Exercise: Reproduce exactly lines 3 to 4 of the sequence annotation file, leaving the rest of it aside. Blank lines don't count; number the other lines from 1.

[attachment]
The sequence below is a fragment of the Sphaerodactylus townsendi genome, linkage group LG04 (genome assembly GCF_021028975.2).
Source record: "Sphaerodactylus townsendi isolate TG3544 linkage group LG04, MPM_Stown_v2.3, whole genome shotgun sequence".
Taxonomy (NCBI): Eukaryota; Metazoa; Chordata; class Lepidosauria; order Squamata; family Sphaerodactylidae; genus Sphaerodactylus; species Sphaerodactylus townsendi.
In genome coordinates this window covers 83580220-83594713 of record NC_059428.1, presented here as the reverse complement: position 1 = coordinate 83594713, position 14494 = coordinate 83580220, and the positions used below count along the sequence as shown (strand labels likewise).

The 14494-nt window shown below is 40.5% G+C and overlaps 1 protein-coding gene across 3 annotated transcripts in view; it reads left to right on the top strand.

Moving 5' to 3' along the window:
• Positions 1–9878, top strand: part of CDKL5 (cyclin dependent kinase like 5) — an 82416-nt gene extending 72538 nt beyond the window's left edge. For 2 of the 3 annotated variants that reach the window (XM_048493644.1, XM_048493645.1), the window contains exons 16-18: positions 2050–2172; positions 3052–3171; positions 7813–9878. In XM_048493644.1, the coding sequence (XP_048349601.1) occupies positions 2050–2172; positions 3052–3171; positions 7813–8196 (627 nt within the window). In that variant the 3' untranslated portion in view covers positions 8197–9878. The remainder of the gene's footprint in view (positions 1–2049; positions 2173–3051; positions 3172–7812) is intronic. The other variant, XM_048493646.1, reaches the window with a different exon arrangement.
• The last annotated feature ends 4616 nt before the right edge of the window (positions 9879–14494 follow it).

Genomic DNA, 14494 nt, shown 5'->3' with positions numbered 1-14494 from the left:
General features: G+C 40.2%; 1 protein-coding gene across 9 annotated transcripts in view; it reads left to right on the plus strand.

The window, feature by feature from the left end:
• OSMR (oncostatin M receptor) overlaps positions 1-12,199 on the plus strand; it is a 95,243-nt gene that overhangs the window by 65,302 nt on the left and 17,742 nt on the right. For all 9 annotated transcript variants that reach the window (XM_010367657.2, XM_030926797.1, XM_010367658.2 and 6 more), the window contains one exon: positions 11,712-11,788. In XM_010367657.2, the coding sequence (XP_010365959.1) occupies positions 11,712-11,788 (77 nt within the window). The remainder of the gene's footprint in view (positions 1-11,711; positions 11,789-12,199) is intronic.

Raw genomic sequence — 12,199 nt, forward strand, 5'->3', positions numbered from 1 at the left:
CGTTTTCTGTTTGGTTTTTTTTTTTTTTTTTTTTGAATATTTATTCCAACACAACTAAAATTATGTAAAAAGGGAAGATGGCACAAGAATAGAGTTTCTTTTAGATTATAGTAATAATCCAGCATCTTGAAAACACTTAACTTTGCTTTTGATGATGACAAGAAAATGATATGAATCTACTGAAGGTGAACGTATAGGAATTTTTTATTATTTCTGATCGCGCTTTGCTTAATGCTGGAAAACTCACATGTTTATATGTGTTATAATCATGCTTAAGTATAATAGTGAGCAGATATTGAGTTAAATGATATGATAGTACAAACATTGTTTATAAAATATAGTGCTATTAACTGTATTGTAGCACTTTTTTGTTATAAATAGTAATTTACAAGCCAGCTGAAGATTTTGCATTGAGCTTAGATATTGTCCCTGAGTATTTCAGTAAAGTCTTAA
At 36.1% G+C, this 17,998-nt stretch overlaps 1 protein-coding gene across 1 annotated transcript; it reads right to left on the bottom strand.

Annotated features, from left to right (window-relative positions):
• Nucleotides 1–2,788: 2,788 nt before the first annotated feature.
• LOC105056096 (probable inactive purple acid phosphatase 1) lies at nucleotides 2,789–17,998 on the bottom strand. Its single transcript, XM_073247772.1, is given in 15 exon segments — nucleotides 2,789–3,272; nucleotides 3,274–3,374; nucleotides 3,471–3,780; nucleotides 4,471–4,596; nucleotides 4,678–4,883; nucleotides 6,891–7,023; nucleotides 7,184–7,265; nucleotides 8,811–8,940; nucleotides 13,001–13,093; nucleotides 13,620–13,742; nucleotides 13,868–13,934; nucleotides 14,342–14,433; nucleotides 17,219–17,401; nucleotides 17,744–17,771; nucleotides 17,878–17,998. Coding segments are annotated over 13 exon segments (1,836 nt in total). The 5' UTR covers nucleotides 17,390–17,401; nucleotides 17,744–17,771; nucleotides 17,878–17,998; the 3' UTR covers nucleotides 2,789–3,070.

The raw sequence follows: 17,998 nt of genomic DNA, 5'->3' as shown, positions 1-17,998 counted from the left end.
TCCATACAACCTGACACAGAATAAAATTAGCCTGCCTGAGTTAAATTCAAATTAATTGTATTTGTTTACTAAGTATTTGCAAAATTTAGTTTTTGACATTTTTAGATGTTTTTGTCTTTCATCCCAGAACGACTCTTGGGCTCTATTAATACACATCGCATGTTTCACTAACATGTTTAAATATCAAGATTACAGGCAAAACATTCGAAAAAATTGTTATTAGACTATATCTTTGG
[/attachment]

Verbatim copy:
Taxonomy (NCBI): Eukaryota; Metazoa; Chordata; class Lepidosauria; order Squamata; family Sphaerodactylidae; genus Sphaerodactylus; species Sphaerodactylus townsendi.
In genome coordinates this window covers 83580220-83594713 of record NC_059428.1, presented here as the reverse complement: position 1 = coordinate 83594713, position 14494 = coordinate 83580220, and the positions used below count along the sequence as shown (strand labels likewise).